Visiting Israel and climbing Masada
The light from our Bedouin guide’s fire is burning low and I can hear the gurgling sound of his hookah in the darkness. My friend and I have long since abandoned our tent to sleep under the stars, and as a three-quarter moon sags heavily in the west, there is very little between us and the Milky Way, smeared across the heavens. The wind whistles softly, luffing the edges of the tarp over the campsite…here, somewhere in the middle of the Judean Desert, I wait to climb Masada at dawn.
I am visiting Israel with one of my closest friends and this is our final night before I leave. It is only fitting, she insists, that we see the sunrise over Masada. In order to do so, we arrive at the campground before dinner. A large Israeli family is celebrating a reunion, with music and singing that will go on into the night, so we drag our tent and set it up out of sight, almost at the edge of the open desert.
Dinner is a picnic of cold roasted chicken and sliced cucumbers, with frozen bottles of water slowly melting in the desert heat serving as instant air conditioners. At dusk, we join the others on bleachers and watch the epic story of the Roman assault on this ancient citadel unfold as a film of the site’s history is projected onto the towering desert walls in the distance.
Falling asleep that night, I need no cover – the warm desert wind is blanket enough. As my eyes track the moon slipping over the mountains, I realize I have never known silence like this. Dawn comes quickly and we put on hiking shoes, smearing on suntan lotion in anticipation of a day that will soon turn flaming hot. Shouldering our backpacks and water bottles, we set out for the western slope of this epic stronghold.
As I climb the rocky path, I recall the stories I have long heard about this site. Masada is a forbidding looking place – rising 1300 feet off the desert floor, it dominates the horizon and provides awe-inspiring views of the Dead Sea in the distance.
In 74 A.D. a group of Jewish rebels, fighting the Roman army after the destruction of their temple in Jerusalem, made history by ending their own lives rather than being taken alive by their enemy. They had held out at the site – an imposing, abandoned fortress built by Emperor Herod in the first century B.C. – for almost five years while Roman soldiers built an enormous ramp up the side of the citadel, eventually driving a battering ram through the fortress gates. Once the soldiers arrived inside, they found the remains of almost one thousand men, women and children.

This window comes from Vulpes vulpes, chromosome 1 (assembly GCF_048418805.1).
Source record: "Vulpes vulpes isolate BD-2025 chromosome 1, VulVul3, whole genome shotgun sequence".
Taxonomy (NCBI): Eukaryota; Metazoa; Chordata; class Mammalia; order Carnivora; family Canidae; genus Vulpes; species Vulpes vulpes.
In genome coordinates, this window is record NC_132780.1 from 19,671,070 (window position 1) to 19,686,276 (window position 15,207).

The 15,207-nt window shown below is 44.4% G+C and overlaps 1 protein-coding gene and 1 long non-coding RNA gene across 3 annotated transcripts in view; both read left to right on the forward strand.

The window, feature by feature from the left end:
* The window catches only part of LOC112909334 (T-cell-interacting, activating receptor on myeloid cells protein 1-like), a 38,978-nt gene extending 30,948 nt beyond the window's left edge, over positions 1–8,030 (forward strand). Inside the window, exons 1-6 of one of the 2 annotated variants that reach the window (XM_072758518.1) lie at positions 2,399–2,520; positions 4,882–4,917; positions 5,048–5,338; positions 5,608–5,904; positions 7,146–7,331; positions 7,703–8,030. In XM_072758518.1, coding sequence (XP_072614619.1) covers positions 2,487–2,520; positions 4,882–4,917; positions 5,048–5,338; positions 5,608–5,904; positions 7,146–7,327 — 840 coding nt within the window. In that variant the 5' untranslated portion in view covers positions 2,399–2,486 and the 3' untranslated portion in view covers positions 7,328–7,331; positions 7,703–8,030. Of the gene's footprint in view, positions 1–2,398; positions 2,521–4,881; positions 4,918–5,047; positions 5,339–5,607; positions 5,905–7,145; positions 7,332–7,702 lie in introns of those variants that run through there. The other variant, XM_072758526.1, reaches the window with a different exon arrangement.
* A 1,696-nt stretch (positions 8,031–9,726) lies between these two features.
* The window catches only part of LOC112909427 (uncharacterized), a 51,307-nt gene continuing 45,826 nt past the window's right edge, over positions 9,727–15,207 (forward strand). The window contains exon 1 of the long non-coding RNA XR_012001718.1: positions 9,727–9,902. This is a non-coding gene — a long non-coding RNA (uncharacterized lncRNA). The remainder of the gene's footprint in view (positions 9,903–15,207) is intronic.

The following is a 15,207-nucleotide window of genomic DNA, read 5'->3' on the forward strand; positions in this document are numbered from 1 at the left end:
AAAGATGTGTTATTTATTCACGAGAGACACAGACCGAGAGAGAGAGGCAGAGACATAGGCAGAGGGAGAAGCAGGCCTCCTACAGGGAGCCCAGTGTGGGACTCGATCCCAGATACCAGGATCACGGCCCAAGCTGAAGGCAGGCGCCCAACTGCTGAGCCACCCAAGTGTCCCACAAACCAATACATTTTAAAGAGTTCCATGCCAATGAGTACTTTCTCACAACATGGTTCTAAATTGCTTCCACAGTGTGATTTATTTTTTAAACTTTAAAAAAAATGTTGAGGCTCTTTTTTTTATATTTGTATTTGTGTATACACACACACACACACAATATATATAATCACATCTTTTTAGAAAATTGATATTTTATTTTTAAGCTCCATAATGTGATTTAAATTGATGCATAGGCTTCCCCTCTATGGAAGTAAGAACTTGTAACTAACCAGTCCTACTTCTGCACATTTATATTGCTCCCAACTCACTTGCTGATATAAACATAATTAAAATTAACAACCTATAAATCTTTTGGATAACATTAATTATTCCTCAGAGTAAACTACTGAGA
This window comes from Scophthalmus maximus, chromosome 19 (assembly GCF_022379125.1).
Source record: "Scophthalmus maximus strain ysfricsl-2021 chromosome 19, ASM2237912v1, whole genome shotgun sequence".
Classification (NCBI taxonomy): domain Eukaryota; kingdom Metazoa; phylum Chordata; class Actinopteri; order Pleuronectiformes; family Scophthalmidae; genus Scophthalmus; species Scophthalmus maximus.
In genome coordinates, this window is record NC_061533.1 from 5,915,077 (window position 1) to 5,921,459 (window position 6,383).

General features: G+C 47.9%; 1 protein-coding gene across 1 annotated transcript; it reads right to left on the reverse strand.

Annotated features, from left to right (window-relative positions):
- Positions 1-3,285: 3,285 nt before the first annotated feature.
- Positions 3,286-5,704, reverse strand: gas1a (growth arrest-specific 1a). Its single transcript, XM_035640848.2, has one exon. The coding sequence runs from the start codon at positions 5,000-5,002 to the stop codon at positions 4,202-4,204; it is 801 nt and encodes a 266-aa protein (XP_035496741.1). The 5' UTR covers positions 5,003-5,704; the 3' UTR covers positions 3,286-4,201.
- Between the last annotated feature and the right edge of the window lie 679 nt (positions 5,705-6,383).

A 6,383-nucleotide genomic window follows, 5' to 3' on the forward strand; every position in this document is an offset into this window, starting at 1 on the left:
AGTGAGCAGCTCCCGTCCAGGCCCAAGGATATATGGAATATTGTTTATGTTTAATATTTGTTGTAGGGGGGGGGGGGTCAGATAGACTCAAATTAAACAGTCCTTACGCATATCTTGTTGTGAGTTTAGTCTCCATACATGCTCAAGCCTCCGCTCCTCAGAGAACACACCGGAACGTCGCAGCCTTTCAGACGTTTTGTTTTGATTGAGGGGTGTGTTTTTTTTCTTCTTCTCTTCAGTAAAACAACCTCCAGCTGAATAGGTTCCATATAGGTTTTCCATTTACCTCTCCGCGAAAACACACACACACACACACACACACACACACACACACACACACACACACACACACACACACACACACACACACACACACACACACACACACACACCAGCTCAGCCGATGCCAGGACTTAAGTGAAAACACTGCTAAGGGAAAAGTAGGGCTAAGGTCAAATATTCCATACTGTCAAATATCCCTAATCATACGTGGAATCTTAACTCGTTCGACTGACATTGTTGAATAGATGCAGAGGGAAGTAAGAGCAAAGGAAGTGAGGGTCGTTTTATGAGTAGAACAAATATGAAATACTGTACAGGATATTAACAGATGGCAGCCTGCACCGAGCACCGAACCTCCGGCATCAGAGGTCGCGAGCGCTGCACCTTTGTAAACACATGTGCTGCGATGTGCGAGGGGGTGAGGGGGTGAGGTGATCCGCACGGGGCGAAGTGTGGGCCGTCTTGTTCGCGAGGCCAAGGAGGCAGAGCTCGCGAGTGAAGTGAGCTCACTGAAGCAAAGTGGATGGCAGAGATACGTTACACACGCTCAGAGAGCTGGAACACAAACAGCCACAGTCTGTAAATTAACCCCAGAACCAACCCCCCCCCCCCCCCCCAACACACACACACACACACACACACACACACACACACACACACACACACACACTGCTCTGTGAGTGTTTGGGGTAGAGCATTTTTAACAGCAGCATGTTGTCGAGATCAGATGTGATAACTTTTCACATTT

Only two women survived to tell the dramatic tale, recorded by the ancient historian Josephus Flavius.
The ramp is steep, and even in the pre-dawn darkness, sweat pours off my forehead. We make the final switchback in the cliffside path – ahead lies an ancient gate…
Passing through we can see the first rays of sunlight, reflecting like mercury off the surface of the Dead Sea.
Near a set of ancient walls, a small group of visitors begins a tour and a young man wearing a Tefillah on his forehead bend down to pray.
Isolated in the midst of a vast desert, it’s hard to imagine the former grandeur of Herod’s magnificent fortress rising high off the Judean plain.
Peering over the edge of the cliff at additional rooms and cisterns below, the massive scale of the structure becomes apparent.
If these stones could speak, they would tell a tale of both the might of conquering armies…
… and a small band of courageous rebels who defeated them by making the ultimate sacrifice to preserve their freedom.
We’ve toured an ancient spa complete with swimming pool, baths and opulent mosaics from the Roman period. In silence, we view a room converted to a synagogue by the Jewish rebels and ponder the last moments of their brave uprising. With the heat of the day building, soon it will be time to start the long hike back to camp.
For a few moments, I sit at the edge of the cliff, where a bird lands to pick up a scatter of breadcrumbs. As it hangs precariously on the brink of the citadel I realize this dessert is still as ancient and unchanged as it was in Josephus’ time. For two thousand years, birds like this one have alighted on this perch, witness to the occupation of armies, rebels, and now, throngs of tourists coming to touch history, and young Israelis, who climb Masada as a right of passage. Suddenly it feels like no time has passed, and the bird seems to hover forever.
I get up to leave, turning around for one more shot of the sweeping desert below. The moment I raise the camera to snap the shutter, the bird lifts off; I trace its graceful arc into a smudged, eggshell blue canopy. With wings fully extended, the ultimate freedom, it takes flight towards the rising sun.
All photos property of and by Amanda Summer and used with permission
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